Connecting to city sewers cost: $550–$2,300
Connecting to the city electric grid cost: $1,000–$30,000, depending on how close your home is to the nearest lines
Connecting to city water lines cost: $1,000–$5,000, with one fee for both water and sewer
Whether you're looking for a small two-bed country-style property or sprawling modern farmhouse, you can find a variety of stock plans or pre-designed home plans with features homeowners typically want. Expect to pay $500 to $5,000 for stock plans that'll give you an overall vision of a home while saving you architectural fees. Custom plans will require an architect and can cost anywhere from $2,000 to $20,000. These plans are tailored to the exact vision of the buyer.
Once you've purchased your chosen house plan, give the "bid set" to your builder. The bid set consists of all relevant plans, including elevations, wall sections, and floor plans. Based on this, your local construction manager can give you an accurate "cost to build" estimate.
To build a new home (or add to an existing house), you'll also need a building permit. The cost of a building permit for a home is between $1,200 and $2,000. Permit costs can vary based on your location and the permitting requirements in your area.
Constructing your home from scratch can be a costly and time-consuming process. Below, we break down the most significant elements of building a home, from the materials needed to framing and plumbing requirements.
Expect to spend about 50% of your total budget on home-building materials. Lumber costs an average of $25,000 to $65,000 nationwide. For a new build, concrete costs about $1,000 to $10,000. Flooring typically costs $1 to $5 per square foot.
The quality of the material you choose makes a big difference. For instance, siding costs about $2 to $15 per square foot. But if you're working on a tight budget or want to splurge elsewhere, you can clad your home in lower-end vinyl, wood, or aluminum siding for $2 to $5 per square foot. On the other extreme, you could also use high-end stone for $35 to $50 per square foot. Your pro should be able to give you an estimate based on your design.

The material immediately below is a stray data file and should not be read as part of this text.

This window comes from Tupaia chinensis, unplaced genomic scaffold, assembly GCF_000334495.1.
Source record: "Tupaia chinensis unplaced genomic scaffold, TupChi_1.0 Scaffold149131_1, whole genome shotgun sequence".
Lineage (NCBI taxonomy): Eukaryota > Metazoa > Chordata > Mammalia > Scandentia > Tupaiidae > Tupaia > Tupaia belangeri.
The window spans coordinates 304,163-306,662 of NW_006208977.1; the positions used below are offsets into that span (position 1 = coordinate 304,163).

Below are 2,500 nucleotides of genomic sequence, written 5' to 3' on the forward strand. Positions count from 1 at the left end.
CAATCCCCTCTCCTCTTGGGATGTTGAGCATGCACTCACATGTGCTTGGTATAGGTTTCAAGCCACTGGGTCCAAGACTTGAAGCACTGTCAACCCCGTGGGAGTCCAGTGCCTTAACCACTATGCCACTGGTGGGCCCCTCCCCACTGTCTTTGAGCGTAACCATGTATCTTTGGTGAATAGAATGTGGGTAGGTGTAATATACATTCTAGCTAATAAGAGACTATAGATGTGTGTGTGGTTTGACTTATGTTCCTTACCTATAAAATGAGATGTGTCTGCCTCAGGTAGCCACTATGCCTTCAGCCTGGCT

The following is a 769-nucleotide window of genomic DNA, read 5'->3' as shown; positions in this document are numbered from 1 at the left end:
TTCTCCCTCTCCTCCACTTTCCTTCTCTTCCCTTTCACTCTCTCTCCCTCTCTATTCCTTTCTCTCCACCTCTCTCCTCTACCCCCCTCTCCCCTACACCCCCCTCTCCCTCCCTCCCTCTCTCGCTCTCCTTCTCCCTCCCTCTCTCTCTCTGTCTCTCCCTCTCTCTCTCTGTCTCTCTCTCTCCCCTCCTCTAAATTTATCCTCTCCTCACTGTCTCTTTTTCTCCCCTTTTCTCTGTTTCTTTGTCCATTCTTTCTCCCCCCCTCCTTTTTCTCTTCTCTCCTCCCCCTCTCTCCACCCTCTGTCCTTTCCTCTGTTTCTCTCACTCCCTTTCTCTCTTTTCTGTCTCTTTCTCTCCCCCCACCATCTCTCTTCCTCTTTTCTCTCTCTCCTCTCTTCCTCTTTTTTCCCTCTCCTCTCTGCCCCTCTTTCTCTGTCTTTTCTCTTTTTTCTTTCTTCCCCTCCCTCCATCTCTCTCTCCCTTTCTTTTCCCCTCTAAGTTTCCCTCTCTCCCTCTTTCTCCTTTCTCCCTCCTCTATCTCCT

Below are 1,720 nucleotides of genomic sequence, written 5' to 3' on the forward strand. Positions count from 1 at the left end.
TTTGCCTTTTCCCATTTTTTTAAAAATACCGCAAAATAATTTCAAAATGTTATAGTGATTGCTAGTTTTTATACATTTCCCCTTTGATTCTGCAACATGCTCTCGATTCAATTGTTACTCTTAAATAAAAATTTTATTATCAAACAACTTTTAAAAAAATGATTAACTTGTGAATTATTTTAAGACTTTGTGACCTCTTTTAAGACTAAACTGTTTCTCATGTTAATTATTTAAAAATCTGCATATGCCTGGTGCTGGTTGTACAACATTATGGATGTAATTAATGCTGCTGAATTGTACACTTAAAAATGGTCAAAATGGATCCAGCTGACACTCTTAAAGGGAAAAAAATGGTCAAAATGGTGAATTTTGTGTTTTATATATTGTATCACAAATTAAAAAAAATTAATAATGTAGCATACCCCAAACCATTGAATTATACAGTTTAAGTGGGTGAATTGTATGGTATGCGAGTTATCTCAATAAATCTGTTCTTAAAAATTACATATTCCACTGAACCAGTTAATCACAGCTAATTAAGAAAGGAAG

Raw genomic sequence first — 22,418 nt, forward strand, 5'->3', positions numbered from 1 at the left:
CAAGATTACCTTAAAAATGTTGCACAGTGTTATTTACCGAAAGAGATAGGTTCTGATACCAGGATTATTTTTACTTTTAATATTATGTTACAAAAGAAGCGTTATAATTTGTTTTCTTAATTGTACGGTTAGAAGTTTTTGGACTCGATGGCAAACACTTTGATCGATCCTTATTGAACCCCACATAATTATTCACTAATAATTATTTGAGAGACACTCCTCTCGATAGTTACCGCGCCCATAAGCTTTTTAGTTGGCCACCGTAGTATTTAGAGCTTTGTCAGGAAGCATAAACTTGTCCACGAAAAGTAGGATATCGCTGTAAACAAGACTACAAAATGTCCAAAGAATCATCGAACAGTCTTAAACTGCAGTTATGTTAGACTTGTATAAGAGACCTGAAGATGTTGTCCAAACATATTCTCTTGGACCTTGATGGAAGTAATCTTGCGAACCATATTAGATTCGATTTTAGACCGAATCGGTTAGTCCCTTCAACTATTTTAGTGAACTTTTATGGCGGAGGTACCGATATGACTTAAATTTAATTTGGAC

|Lumber||$25,000 – $65,000|
|Concrete||$1,000 – $10,000|
|Drywall||$10 per sheet|
|Flooring||$1 – $5 per sq. ft.|
|Siding||$2 – $15 per sq. ft.|
|Insulation||$0.10 – $1 per sq. ft.|
|Roofing||$1,000 – $3,000|
The frame of your house is the skeleton that'll support your finishing features, like drywall, windows, doors, and even your roof. It's the backbone of every house and is traditionally made of wood. Framing costs $20,000 to $50,000. If you don't live in a cold climate, ask your builder about using cinder blocks, a great way to save money. But be forewarned: It's not a great insulator.
Your home's frame will dictate the size and location of rooms and other essential features like roofing. Framing includes the home's overall frame, trusses, and general metalwork. Usually, framers also do the home's sheathing and subfloor installation and install the windows and doors.
If you want to make changes after the framing has begun, it'll increase the price. Increases depend on many variables specific to each project, creating a general estimate for this guide impossible. Even seemingly simple changes like adding a door, moving the window's location, or adding loads to a second floor all affect the final bill. If you want to keep your costs lower, avoid these kinds of changes.